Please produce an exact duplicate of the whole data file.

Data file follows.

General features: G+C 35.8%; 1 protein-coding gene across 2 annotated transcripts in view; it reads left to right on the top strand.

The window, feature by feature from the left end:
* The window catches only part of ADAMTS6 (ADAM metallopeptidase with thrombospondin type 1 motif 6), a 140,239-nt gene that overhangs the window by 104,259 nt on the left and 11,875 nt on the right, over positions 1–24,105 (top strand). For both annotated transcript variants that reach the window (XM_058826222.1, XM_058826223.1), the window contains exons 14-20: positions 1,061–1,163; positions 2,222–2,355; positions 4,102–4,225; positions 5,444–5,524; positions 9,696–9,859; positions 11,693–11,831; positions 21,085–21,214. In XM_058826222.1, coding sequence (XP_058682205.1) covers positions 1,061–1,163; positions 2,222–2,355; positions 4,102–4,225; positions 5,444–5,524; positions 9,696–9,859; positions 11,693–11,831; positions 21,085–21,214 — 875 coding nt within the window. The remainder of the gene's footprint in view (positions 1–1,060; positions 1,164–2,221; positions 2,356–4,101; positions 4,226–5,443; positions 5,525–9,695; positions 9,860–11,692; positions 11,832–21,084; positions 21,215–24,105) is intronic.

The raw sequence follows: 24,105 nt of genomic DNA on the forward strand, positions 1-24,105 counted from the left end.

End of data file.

General features: G+C 35.8%; 1 protein-coding gene across 2 annotated transcripts in view; it reads left to right on the top strand.

The window, feature by feature from the left end:
* The window catches only part of ADAMTS6 (ADAM metallopeptidase with thrombospondin type 1 motif 6), a 140,239-nt gene that overhangs the window by 104,259 nt on the left and 11,875 nt on the right, over positions 1–24,105 (top strand). For both annotated transcript variants that reach the window (XM_058826222.1, XM_058826223.1), the window contains exons 14-20: positions 1,061–1,163; positions 2,222–2,355; positions 4,102–4,225; positions 5,444–5,524; positions 9,696–9,859; positions 11,693–11,831; positions 21,085–21,214. In XM_058826222.1, coding sequence (XP_058682205.1) covers positions 1,061–1,163; positions 2,222–2,355; positions 4,102–4,225; positions 5,444–5,524; positions 9,696–9,859; positions 11,693–11,831; positions 21,085–21,214 — 875 coding nt within the window. The remainder of the gene's footprint in view (positions 1–1,060; positions 1,164–2,221; positions 2,356–4,101; positions 4,226–5,443; positions 5,525–9,695; positions 9,860–11,692; positions 11,832–21,084; positions 21,215–24,105) is intronic.

The raw sequence follows: 24,105 nt of genomic DNA on the forward strand, positions 1-24,105 counted from the left end.